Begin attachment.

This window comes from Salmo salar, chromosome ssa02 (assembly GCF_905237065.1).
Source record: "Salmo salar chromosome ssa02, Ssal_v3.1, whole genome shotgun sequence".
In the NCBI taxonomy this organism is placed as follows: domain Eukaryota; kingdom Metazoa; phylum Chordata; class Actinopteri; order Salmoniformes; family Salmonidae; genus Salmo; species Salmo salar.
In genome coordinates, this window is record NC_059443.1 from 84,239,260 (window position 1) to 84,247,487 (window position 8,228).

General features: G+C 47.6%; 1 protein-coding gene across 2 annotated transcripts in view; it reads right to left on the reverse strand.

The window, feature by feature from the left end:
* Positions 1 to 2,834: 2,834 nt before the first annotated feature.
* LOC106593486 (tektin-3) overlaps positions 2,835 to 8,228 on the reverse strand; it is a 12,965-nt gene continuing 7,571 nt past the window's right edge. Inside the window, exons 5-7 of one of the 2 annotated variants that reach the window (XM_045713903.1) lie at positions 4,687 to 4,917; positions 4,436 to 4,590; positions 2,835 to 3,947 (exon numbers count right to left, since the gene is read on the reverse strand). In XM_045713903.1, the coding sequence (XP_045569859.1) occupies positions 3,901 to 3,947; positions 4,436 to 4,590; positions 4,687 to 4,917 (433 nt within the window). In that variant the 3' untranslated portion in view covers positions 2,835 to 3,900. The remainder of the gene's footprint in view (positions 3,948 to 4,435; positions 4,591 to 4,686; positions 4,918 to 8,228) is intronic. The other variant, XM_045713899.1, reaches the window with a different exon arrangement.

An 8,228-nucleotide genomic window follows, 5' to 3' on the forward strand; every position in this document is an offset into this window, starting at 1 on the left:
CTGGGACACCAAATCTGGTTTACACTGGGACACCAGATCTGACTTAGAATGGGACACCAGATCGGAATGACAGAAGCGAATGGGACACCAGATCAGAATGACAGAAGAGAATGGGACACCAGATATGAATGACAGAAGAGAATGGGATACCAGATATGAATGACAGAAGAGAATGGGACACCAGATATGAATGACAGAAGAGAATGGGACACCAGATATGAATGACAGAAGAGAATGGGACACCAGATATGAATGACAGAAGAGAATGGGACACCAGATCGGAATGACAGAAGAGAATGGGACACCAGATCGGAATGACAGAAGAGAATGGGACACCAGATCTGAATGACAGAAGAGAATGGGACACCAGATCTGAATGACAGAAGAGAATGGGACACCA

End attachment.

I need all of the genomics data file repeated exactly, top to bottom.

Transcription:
This window comes from Salmo salar, chromosome ssa02 (assembly GCF_905237065.1).
Source record: "Salmo salar chromosome ssa02, Ssal_v3.1, whole genome shotgun sequence".
In the NCBI taxonomy this organism is placed as follows: domain Eukaryota; kingdom Metazoa; phylum Chordata; class Actinopteri; order Salmoniformes; family Salmonidae; genus Salmo; species Salmo salar.
In genome coordinates, this window is record NC_059443.1 from 84,239,260 (window position 1) to 84,247,487 (window position 8,228).

General features: G+C 47.6%; 1 protein-coding gene across 2 annotated transcripts in view; it reads right to left on the reverse strand.

The window, feature by feature from the left end:
* Positions 1 to 2,834: 2,834 nt before the first annotated feature.
* LOC106593486 (tektin-3) overlaps positions 2,835 to 8,228 on the reverse strand; it is a 12,965-nt gene continuing 7,571 nt past the window's right edge. Inside the window, exons 5-7 of one of the 2 annotated variants that reach the window (XM_045713903.1) lie at positions 4,687 to 4,917; positions 4,436 to 4,590; positions 2,835 to 3,947 (exon numbers count right to left, since the gene is read on the reverse strand). In XM_045713903.1, the coding sequence (XP_045569859.1) occupies positions 3,901 to 3,947; positions 4,436 to 4,590; positions 4,687 to 4,917 (433 nt within the window). In that variant the 3' untranslated portion in view covers positions 2,835 to 3,900. The remainder of the gene's footprint in view (positions 3,948 to 4,435; positions 4,591 to 4,686; positions 4,918 to 8,228) is intronic. The other variant, XM_045713899.1, reaches the window with a different exon arrangement.

An 8,228-nucleotide genomic window follows, 5' to 3' on the forward strand; every position in this document is an offset into this window, starting at 1 on the left:
CTGGGACACCAAATCTGGTTTACACTGGGACACCAGATCTGACTTAGAATGGGACACCAGATCGGAATGACAGAAGCGAATGGGACACCAGATCAGAATGACAGAAGAGAATGGGACACCAGATATGAATGACAGAAGAGAATGGGATACCAGATATGAATGACAGAAGAGAATGGGACACCAGATATGAATGACAGAAGAGAATGGGACACCAGATATGAATGACAGAAGAGAATGGGACACCAGATATGAATGACAGAAGAGAATGGGACACCAGATCGGAATGACAGAAGAGAATGGGACACCAGATCGGAATGACAGAAGAGAATGGGACACCAGATCTGAATGACAGAAGAGAATGGGACACCAGATCTGAATGACAGAAGAGAATGGGACACCA